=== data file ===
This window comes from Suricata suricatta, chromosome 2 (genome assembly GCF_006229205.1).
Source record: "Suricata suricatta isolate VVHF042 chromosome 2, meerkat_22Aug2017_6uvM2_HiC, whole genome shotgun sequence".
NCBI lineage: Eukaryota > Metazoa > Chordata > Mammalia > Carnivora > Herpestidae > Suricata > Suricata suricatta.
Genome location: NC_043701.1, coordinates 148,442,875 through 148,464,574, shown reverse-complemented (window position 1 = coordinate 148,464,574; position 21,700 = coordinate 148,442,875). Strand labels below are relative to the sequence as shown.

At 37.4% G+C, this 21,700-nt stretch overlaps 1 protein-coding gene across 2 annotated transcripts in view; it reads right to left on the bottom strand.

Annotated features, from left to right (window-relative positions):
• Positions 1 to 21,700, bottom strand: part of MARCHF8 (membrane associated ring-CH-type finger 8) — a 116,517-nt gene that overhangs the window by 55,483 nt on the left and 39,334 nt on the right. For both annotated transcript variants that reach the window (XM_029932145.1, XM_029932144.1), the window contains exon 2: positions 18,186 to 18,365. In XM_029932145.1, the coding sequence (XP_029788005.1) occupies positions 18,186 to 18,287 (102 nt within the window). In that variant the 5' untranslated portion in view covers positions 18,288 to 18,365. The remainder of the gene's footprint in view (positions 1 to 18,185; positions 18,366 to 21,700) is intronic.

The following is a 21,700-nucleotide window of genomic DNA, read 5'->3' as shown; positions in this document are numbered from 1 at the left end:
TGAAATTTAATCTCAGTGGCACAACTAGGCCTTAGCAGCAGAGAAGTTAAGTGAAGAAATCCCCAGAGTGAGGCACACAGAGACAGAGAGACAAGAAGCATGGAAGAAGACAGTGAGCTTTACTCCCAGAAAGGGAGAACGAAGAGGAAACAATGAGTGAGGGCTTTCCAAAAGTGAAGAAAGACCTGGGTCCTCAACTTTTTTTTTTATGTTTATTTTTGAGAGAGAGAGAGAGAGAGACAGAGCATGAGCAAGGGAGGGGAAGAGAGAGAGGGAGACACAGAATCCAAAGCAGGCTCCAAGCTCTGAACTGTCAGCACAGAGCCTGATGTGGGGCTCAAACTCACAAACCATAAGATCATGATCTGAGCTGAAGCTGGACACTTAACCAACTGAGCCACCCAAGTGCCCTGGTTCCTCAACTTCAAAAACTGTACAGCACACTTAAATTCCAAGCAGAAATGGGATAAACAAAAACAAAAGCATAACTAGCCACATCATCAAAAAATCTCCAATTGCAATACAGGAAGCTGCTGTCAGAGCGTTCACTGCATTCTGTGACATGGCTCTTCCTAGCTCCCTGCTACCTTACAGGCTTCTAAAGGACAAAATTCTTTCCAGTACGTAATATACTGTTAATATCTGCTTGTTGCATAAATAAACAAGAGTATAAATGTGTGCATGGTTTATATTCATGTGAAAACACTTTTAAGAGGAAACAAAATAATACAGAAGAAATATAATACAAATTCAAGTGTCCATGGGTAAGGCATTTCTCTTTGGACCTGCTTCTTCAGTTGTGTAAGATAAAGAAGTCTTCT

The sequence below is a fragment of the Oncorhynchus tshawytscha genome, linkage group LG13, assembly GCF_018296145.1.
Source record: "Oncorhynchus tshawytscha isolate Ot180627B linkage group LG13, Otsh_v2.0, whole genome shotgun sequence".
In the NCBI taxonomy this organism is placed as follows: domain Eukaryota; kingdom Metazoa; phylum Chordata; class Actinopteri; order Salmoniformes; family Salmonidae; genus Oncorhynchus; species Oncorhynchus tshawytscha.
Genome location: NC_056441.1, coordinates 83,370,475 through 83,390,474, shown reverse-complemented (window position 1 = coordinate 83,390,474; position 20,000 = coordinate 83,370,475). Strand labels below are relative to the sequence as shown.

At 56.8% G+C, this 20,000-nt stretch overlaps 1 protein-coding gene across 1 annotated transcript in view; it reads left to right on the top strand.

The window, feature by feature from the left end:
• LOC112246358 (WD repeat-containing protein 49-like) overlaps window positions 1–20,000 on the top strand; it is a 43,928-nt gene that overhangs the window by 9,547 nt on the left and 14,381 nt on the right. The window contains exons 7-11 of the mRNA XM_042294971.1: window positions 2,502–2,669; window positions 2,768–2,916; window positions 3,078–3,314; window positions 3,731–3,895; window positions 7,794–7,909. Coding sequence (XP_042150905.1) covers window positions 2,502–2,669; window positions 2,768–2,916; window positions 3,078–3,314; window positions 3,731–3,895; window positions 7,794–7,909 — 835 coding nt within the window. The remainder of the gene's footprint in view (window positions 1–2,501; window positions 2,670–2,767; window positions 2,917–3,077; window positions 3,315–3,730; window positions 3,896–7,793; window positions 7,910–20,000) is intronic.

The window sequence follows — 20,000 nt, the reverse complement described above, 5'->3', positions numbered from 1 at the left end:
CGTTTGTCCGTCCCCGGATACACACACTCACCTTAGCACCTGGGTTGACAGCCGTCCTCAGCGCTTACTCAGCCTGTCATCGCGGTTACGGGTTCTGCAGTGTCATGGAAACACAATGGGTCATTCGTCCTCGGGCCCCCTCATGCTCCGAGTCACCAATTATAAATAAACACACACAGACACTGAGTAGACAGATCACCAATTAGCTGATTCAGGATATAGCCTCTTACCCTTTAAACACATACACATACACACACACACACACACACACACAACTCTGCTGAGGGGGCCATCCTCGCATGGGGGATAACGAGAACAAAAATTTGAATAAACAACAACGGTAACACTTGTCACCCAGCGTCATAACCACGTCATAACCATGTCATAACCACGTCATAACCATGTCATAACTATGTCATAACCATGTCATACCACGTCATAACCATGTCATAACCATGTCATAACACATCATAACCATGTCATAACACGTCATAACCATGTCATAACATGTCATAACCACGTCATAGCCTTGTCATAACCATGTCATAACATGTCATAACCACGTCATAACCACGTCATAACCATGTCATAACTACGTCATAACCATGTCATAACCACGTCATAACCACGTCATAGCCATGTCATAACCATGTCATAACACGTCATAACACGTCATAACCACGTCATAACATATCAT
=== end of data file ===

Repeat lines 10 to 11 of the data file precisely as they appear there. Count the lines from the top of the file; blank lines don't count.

The sequence below is a fragment of the Oncorhynchus tshawytscha genome, linkage group LG13, assembly GCF_018296145.1.
Source record: "Oncorhynchus tshawytscha isolate Ot180627B linkage group LG13, Otsh_v2.0, whole genome shotgun sequence".